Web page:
Ah, Paris! The city of romance, the Eiffel Tower, Notre Dame, the Mona Lisa, steak frites and café crème. Whether you're visiting or just dreaming about it, there's a lot of books to be read about Paris and its history and culture, its great novels and its philosophical traditions.
It's named after the Parissi, a Celtic tribe who lived on the banks of the Seine and, according to Julius Caesar's Gallic War, fiercely resisted the Roman conquest. Under the Romans, it was called Lutetia (as anyone who reads Asterix will know). It was Clovis, King of the Franks, who first made it his capital.
From the 12th century onwards, Paris was the dominant city in France. From the 16th century, kings resided at the Tuileries Palace, next to the Louvre, and Paris was at the centre of dramatic political events. It was the site of the Massacre of St. Bartholomew's Day of the French religious wars; Alexis de Tocqueville would argue that Paris's predominance played a major role in the French Revolution. In 1804, Napoleon was crowned emperor at Notre Dame. In 1848, only three decades after the Bourbon Restoration, it would again be the site of revolution.
The 20th century was equally dramatic. Despite the proximity of the city to the frontlines, in World War I the French were able to stave off the German invasion. World War II did not go as well, with Paris falling to the Nazis on June 14, 1940, and the city became the seat of the German military administration. Some 50,000 Jews living in Paris would be deported and murdered in the Holocaust.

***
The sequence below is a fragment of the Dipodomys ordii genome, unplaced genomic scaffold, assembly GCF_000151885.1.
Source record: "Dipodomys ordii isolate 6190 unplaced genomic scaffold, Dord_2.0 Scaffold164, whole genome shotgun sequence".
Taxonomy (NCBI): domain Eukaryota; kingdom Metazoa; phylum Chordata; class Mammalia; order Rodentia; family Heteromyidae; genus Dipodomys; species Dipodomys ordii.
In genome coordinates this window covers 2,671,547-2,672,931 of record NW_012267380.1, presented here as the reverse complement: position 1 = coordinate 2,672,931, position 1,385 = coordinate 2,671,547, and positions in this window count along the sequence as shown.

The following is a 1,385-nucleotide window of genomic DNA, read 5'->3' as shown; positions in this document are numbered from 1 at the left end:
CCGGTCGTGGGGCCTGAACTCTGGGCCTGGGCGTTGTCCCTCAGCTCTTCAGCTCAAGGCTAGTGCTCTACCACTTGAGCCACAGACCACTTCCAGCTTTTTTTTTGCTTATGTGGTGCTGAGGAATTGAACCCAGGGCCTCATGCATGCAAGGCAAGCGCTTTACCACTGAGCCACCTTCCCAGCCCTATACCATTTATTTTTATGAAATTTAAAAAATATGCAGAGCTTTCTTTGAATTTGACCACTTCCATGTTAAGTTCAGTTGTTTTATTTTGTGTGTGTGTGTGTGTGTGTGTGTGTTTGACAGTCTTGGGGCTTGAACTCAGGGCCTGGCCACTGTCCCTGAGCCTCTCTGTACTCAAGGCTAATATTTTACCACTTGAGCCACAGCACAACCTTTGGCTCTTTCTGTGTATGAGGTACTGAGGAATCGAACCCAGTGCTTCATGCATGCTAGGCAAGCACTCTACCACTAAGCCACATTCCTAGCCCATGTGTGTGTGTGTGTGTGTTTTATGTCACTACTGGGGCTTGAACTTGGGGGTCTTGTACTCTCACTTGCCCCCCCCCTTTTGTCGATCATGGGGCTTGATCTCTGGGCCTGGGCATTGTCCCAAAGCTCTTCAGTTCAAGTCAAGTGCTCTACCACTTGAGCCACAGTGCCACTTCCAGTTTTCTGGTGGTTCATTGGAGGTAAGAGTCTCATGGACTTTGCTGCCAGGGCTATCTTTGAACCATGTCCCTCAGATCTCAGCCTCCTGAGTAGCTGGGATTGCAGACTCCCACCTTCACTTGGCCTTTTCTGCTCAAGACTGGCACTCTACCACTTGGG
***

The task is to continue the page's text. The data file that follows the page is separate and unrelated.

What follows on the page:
Paris has also been a big cultural capital, with artists and authors flocking from around the world to take in the atmosphere, especially the 'Bohemian' vibe of Montmartre, where Ernest Hemingway, Pablo Picasso, and Vincent van Gogh lived, among many, many others.
Another group who left their mark on Paris are philosophers: Denis Diderot put together his Encyclopedia there and Voltaire was born and died there. In Saint-Germain-des-Prés tourists still flock to the Les Deux Magots, the café where existentialist philosophers Jean-Paul Satre and Simone de Beauvoir hung out, all the more significant because the waiter scene is such a well-known part of Sartre's Being and Nothingness.
Down and Out in Paris and London
by George Orwell
Journey to the End of the Night
by Louis-Ferdinand Céline (translated by Ralph Manheim)
Overhead in a Balloon
by Mavis Gallant
The Belly of Paris
by Emile Zola (translated by Mark Kurlansky)
Dictionnaire Historique des Rues de Paris
by Jacques Hillairet
The city of romance and art is also, like most big cities, a place of grit and grime. The American writer and long-time Paris resident David Downie tells us where to look if we’re to understand the people and past of this most alluring city.
Paris in the 1920s was a creative melting pot, the haunt of Ernest Hemingway, Gertrude Stein, F Scott Fitzgerald and James Joyce. The Yale English professor gives us a feel for what it was like to be there